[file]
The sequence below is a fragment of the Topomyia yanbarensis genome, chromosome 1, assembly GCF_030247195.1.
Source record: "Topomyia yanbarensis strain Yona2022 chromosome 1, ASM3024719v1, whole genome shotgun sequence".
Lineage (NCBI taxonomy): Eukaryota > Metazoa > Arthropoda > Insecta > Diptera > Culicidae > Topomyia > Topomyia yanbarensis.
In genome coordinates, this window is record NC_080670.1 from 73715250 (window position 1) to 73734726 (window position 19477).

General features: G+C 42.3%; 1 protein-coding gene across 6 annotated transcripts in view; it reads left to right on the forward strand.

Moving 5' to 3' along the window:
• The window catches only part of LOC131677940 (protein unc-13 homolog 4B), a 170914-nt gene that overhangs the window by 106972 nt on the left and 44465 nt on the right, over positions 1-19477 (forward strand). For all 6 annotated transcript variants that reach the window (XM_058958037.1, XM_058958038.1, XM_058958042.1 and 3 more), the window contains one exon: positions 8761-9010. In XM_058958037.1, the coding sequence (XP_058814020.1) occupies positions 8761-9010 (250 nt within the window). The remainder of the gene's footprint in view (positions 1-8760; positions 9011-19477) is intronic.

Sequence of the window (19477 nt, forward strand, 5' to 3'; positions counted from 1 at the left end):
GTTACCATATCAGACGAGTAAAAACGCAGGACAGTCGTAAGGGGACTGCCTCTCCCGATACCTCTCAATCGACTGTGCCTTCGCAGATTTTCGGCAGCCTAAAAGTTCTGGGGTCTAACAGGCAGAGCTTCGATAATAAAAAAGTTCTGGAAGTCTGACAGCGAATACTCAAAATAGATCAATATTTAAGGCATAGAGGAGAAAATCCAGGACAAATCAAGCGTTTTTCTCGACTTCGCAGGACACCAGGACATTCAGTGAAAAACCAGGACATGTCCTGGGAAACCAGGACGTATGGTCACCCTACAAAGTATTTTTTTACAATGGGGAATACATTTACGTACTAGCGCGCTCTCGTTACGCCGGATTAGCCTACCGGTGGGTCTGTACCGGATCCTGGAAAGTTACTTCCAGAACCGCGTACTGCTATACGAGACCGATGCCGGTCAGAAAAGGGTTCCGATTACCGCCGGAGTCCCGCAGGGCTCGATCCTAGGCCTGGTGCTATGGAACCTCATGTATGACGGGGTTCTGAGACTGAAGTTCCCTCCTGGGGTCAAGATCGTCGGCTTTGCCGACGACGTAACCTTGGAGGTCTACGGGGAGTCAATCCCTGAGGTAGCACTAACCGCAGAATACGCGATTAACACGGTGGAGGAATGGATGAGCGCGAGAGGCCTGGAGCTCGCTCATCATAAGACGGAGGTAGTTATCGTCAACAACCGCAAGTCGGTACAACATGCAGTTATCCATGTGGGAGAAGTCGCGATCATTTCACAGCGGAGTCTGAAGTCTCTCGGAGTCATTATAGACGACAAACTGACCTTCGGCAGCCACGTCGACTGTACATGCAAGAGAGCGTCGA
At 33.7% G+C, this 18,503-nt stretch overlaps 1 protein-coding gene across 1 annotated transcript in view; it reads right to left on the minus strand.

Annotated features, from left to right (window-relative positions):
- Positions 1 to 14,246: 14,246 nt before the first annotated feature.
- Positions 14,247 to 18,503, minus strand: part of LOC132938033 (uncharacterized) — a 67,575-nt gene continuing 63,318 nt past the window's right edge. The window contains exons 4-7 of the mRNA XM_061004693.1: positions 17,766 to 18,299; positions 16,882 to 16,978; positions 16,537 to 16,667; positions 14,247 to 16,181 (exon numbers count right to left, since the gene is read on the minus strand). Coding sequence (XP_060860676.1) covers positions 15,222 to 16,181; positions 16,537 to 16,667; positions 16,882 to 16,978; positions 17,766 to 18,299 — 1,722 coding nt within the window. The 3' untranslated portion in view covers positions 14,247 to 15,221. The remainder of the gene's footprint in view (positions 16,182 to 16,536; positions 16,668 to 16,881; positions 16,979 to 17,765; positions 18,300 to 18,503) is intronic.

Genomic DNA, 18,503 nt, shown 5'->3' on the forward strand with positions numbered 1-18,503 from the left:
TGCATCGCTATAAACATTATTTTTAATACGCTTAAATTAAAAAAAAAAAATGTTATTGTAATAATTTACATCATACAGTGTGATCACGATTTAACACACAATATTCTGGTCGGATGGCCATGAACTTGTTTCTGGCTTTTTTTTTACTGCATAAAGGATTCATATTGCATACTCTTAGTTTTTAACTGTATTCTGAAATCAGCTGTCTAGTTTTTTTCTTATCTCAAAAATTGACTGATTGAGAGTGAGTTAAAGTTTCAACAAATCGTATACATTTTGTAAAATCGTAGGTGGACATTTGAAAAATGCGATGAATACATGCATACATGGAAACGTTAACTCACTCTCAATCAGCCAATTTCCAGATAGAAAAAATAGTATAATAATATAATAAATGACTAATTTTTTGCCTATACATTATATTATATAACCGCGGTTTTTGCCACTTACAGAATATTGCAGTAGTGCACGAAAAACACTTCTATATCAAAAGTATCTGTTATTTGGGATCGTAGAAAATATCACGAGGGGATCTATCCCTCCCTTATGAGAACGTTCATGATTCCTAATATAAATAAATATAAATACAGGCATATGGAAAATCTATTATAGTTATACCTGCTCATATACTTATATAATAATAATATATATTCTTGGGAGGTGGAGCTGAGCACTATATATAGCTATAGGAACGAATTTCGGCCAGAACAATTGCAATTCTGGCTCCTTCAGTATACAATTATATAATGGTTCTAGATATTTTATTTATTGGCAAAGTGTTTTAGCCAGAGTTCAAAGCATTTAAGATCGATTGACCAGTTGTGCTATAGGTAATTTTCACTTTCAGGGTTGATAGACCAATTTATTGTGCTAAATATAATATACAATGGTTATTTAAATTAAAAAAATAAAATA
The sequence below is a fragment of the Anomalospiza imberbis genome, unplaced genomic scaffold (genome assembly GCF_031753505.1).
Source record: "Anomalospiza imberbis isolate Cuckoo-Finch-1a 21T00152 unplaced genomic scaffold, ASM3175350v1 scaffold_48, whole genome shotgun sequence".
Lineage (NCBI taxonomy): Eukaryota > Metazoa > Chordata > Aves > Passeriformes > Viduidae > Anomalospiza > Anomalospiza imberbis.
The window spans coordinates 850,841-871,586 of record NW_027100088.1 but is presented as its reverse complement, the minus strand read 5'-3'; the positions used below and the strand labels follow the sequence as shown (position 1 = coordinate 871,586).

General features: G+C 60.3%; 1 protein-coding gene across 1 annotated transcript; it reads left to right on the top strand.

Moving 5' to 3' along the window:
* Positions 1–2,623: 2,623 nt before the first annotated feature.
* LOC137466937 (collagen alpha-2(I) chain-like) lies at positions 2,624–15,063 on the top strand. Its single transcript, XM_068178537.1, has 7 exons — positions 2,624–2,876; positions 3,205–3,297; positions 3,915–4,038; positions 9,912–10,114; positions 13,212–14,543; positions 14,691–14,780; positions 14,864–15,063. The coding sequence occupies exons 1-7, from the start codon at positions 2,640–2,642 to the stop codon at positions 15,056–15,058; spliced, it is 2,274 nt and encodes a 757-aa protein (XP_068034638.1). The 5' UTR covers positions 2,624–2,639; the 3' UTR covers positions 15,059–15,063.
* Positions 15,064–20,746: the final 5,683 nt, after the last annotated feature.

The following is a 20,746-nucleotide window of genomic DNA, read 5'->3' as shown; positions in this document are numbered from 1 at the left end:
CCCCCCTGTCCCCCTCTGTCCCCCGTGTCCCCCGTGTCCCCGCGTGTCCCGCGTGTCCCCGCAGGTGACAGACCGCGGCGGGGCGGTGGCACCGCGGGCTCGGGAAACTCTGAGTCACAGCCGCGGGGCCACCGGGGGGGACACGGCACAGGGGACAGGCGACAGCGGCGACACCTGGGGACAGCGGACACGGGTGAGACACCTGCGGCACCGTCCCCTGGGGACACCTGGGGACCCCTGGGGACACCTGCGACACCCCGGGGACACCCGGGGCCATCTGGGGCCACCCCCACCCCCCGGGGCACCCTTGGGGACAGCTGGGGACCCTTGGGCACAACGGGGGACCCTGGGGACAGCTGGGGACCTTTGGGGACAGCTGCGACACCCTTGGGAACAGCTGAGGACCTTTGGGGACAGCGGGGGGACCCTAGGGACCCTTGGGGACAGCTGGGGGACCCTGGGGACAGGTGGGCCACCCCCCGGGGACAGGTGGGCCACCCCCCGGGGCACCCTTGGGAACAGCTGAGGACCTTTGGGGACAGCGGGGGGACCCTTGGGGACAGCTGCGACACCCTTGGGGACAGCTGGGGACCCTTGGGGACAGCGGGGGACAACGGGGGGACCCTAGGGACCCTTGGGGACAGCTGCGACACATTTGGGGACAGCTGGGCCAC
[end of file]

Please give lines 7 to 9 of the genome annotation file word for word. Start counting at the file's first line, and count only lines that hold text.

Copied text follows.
• The window catches only part of LOC131677940 (protein unc-13 homolog 4B), a 170914-nt gene that overhangs the window by 106972 nt on the left and 44465 nt on the right, over positions 1-19477 (forward strand). For all 6 annotated transcript variants that reach the window (XM_058958037.1, XM_058958038.1, XM_058958042.1 and 3 more), the window contains one exon: positions 8761-9010. In XM_058958037.1, the coding sequence (XP_058814020.1) occupies positions 8761-9010 (250 nt within the window). The remainder of the gene's footprint in view (positions 1-8760; positions 9011-19477) is intronic.

Sequence of the window (19477 nt, forward strand, 5' to 3'; positions counted from 1 at the left end):
GTTACCATATCAGACGAGTAAAAACGCAGGACAGTCGTAAGGGGACTGCCTCTCCCGATACCTCTCAATCGACTGTGCCTTCGCAGATTTTCGGCAGCCTAAAAGTTCTGGGGTCTAACAGGCAGAGCTTCGATAATAAAAAAGTTCTGGAAGTCTGACAGCGAATACTCAAAATAGATCAATATTTAAGGCATAGAGGAGAAAATCCAGGACAAATCAAGCGTTTTTCTCGACTTCGCAGGACACCAGGACATTCAGTGAAAAACCAGGACATGTCCTGGGAAACCAGGACGTATGGTCACCCTACAAAGTATTTTTTTACAATGGGGAATACATTTACGTACTAGCGCGCTCTCGTTACGCCGGATTAGCCTACCGGTGGGTCTGTACCGGATCCTGGAAAGTTACTTCCAGAACCGCGTACTGCTATACGAGACCGATGCCGGTCAGAAAAGGGTTCCGATTACCGCCGGAGTCCCGCAGGGCTCGATCCTAGGCCTGGTGCTATGGAACCTCATGTATGACGGGGTTCTGAGACTGAAGTTCCCTCCTGGGGTCAAGATCGTCGGCTTTGCCGACGACGTAACCTTGGAGGTCTACGGGGAGTCAATCCCTGAGGTAGCACTAACCGCAGAATACGCGATTAACACGGTGGAGGAATGGATGAGCGCGAGAGGCCTGGAGCTCGCTCATCATAAGACGGAGGTAGTTATCGTCAACAACCGCAAGTCGGTACAACATGCAGTTATCCATGTGGGAGAAGTCGCGATCATTTCACAGCGGAGTCTGAAGTCTCTCGGAGTCATTATAGACGACAAACTGACCTTCGGCAGCCACGTCGACTGTACATGCAAGAGAGCGTCGA